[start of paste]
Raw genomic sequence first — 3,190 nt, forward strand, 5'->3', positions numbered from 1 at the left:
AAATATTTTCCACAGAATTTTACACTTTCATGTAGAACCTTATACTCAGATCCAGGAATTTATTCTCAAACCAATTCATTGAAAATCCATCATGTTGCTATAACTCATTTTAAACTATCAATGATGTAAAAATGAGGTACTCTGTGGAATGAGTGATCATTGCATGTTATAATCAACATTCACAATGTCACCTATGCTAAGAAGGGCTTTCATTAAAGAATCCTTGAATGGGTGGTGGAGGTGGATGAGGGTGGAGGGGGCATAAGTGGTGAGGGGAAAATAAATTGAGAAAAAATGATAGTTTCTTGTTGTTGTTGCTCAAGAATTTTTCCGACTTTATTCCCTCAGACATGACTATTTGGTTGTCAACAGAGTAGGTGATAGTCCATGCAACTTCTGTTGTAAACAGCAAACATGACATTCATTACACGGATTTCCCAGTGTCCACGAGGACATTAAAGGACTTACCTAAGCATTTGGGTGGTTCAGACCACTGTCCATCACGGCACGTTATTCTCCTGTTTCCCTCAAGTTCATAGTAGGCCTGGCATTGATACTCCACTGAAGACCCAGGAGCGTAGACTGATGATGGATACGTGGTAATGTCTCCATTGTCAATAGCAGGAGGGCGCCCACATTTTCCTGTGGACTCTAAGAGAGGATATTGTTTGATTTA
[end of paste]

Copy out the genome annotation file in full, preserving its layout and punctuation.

Raw genomic sequence first — 3,190 nt, forward strand, 5'->3', positions numbered from 1 at the left:
AAATATTTTCCACAGAATTTTACACTTTCATGTAGAACCTTATACTCAGATCCAGGAATTTATTCTCAAACCAATTCATTGAAAATCCATCATGTTGCTATAACTCATTTTAAACTATCAATGATGTAAAAATGAGGTACTCTGTGGAATGAGTGATCATTGCATGTTATAATCAACATTCACAATGTCACCTATGCTAAGAAGGGCTTTCATTAAAGAATCCTTGAATGGGTGGTGGAGGTGGATGAGGGTGGAGGGGGCATAAGTGGTGAGGGGAAAATAAATTGAGAAAAAATGATAGTTTCTTGTTGTTGTTGCTCAAGAATTTTTCCGACTTTATTCCCTCAGACATGACTATTTGGTTGTCAACAGAGTAGGTGATAGTCCATGCAACTTCTGTTGTAAACAGCAAACATGACATTCATTACACGGATTTCCCAGTGTCCACGAGGACATTAAAGGACTTACCTAAGCATTTGGGTGGTTCAGACCACTGTCCATCACGGCACGTTATTCTCCTGTTTCCCTCAAGTTCATAGTAGGCCTGGCATTGATACTCCACTGAAGACCCAGGAGCGTAGACTGATGATGGATACGTGGTAATGTCTCCATTGTCAATAGCAGGAGGGCGCCCACATTTTCCTGTGGACTCTAAGAGAGGATATTGTTTGATTTA